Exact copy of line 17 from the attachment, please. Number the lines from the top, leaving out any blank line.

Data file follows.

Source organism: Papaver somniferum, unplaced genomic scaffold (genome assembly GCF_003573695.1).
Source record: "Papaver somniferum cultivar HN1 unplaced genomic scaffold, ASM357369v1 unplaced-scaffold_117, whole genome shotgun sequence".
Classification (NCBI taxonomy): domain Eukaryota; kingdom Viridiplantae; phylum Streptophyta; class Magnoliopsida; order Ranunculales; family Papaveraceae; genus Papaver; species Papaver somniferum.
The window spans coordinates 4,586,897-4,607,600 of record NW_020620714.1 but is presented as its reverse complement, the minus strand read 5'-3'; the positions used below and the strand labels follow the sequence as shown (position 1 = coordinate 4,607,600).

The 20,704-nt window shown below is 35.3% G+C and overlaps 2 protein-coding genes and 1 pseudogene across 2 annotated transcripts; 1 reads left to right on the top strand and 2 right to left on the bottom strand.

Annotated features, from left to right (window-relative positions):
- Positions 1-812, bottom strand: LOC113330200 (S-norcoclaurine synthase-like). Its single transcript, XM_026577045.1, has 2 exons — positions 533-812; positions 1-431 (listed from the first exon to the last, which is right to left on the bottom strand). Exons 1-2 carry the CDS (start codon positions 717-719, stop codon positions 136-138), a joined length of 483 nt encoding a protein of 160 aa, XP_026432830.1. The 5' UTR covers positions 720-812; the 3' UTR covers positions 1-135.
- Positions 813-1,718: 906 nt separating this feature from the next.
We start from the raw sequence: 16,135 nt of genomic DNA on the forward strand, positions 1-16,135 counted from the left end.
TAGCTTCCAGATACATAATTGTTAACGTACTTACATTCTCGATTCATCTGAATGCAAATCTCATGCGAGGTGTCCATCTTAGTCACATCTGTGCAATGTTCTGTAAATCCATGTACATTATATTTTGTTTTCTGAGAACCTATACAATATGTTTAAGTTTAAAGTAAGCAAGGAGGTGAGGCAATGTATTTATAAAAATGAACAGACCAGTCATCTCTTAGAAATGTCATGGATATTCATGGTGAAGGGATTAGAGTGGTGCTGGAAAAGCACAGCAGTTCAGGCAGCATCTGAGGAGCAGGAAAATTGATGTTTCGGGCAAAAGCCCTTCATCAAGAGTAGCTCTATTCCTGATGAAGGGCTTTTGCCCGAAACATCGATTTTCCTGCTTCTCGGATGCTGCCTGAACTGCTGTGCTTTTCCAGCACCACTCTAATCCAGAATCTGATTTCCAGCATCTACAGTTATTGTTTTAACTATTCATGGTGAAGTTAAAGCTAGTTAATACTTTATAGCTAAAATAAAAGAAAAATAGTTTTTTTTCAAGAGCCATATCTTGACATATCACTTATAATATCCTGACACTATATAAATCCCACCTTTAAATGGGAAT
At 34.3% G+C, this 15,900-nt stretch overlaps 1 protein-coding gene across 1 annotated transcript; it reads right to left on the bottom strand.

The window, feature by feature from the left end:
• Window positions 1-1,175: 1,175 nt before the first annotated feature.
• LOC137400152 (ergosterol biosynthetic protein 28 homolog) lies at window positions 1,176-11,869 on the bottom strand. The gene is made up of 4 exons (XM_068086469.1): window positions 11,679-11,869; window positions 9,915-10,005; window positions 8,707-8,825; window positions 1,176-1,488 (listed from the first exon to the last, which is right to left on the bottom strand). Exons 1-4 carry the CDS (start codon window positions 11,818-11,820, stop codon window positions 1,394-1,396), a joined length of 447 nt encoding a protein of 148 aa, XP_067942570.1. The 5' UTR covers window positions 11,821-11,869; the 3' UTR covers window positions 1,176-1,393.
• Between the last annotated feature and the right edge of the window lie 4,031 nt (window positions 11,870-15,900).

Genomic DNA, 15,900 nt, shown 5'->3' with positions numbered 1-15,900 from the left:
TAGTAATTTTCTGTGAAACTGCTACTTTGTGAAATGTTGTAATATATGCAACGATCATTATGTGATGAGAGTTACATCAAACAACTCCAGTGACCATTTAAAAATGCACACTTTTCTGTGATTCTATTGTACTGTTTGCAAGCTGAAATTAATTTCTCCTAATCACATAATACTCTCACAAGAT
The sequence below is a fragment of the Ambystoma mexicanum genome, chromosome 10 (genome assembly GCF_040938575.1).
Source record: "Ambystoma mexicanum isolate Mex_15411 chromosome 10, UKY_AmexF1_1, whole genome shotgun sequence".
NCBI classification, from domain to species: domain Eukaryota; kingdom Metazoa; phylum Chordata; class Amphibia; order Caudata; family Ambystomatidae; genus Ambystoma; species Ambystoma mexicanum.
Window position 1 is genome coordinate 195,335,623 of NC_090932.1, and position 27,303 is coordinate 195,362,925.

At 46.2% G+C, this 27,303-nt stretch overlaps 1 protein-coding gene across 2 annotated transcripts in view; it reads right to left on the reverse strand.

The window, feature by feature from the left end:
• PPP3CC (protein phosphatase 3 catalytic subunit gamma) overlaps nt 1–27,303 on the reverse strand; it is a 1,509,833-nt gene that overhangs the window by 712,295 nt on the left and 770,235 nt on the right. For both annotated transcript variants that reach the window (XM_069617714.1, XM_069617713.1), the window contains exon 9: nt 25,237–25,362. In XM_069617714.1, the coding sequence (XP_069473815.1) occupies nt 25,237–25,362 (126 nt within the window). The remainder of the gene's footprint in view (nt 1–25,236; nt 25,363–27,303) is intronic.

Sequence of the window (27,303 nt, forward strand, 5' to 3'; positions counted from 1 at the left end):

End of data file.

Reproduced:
TAGTAATTTTCTGTGAAACTGCTACTTTGTGAAATGTTGTAATATATGCAACGATCATTATGTGATGAGAGTTACATCAAACAACTCCAGTGACCATTTAAAAATGCACACTTTTCTGTGATTCTATTGTACTGTTTGCAAGCTGAAATTAATTTCTCCTAATCACATAATACTCTCACAAGAT